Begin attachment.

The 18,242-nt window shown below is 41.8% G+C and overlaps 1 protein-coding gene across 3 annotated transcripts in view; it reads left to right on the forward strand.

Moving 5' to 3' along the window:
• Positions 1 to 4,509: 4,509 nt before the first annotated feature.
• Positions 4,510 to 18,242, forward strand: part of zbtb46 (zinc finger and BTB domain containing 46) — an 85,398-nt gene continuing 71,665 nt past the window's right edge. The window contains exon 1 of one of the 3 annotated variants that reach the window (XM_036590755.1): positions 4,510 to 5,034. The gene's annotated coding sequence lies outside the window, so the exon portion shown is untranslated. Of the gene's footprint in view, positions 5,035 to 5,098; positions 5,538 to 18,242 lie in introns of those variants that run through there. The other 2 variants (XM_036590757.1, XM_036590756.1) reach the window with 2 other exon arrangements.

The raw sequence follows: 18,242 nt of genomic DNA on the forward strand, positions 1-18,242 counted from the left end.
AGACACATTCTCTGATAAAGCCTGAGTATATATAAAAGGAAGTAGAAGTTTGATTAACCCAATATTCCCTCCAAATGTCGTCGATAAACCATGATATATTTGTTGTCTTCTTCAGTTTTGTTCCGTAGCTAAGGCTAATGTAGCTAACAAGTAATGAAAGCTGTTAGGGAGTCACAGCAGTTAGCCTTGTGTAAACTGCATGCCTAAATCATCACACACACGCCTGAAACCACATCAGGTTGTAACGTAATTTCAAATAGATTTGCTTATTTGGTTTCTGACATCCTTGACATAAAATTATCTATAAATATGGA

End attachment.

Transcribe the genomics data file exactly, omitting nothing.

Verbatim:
The 18,242-nt window shown below is 41.8% G+C and overlaps 1 protein-coding gene across 3 annotated transcripts in view; it reads left to right on the forward strand.

Moving 5' to 3' along the window:
• Positions 1 to 4,509: 4,509 nt before the first annotated feature.
• Positions 4,510 to 18,242, forward strand: part of zbtb46 (zinc finger and BTB domain containing 46) — an 85,398-nt gene continuing 71,665 nt past the window's right edge. The window contains exon 1 of one of the 3 annotated variants that reach the window (XM_036590755.1): positions 4,510 to 5,034. The gene's annotated coding sequence lies outside the window, so the exon portion shown is untranslated. Of the gene's footprint in view, positions 5,035 to 5,098; positions 5,538 to 18,242 lie in introns of those variants that run through there. The other 2 variants (XM_036590757.1, XM_036590756.1) reach the window with 2 other exon arrangements.

The raw sequence follows: 18,242 nt of genomic DNA on the forward strand, positions 1-18,242 counted from the left end.
AGACACATTCTCTGATAAAGCCTGAGTATATATAAAAGGAAGTAGAAGTTTGATTAACCCAATATTCCCTCCAAATGTCGTCGATAAACCATGATATATTTGTTGTCTTCTTCAGTTTTGTTCCGTAGCTAAGGCTAATGTAGCTAACAAGTAATGAAAGCTGTTAGGGAGTCACAGCAGTTAGCCTTGTGTAAACTGCATGCCTAAATCATCACACACACGCCTGAAACCACATCAGGTTGTAACGTAATTTCAAATAGATTTGCTTATTTGGTTTCTGACATCCTTGACATAAAATTATCTATAAATATGGA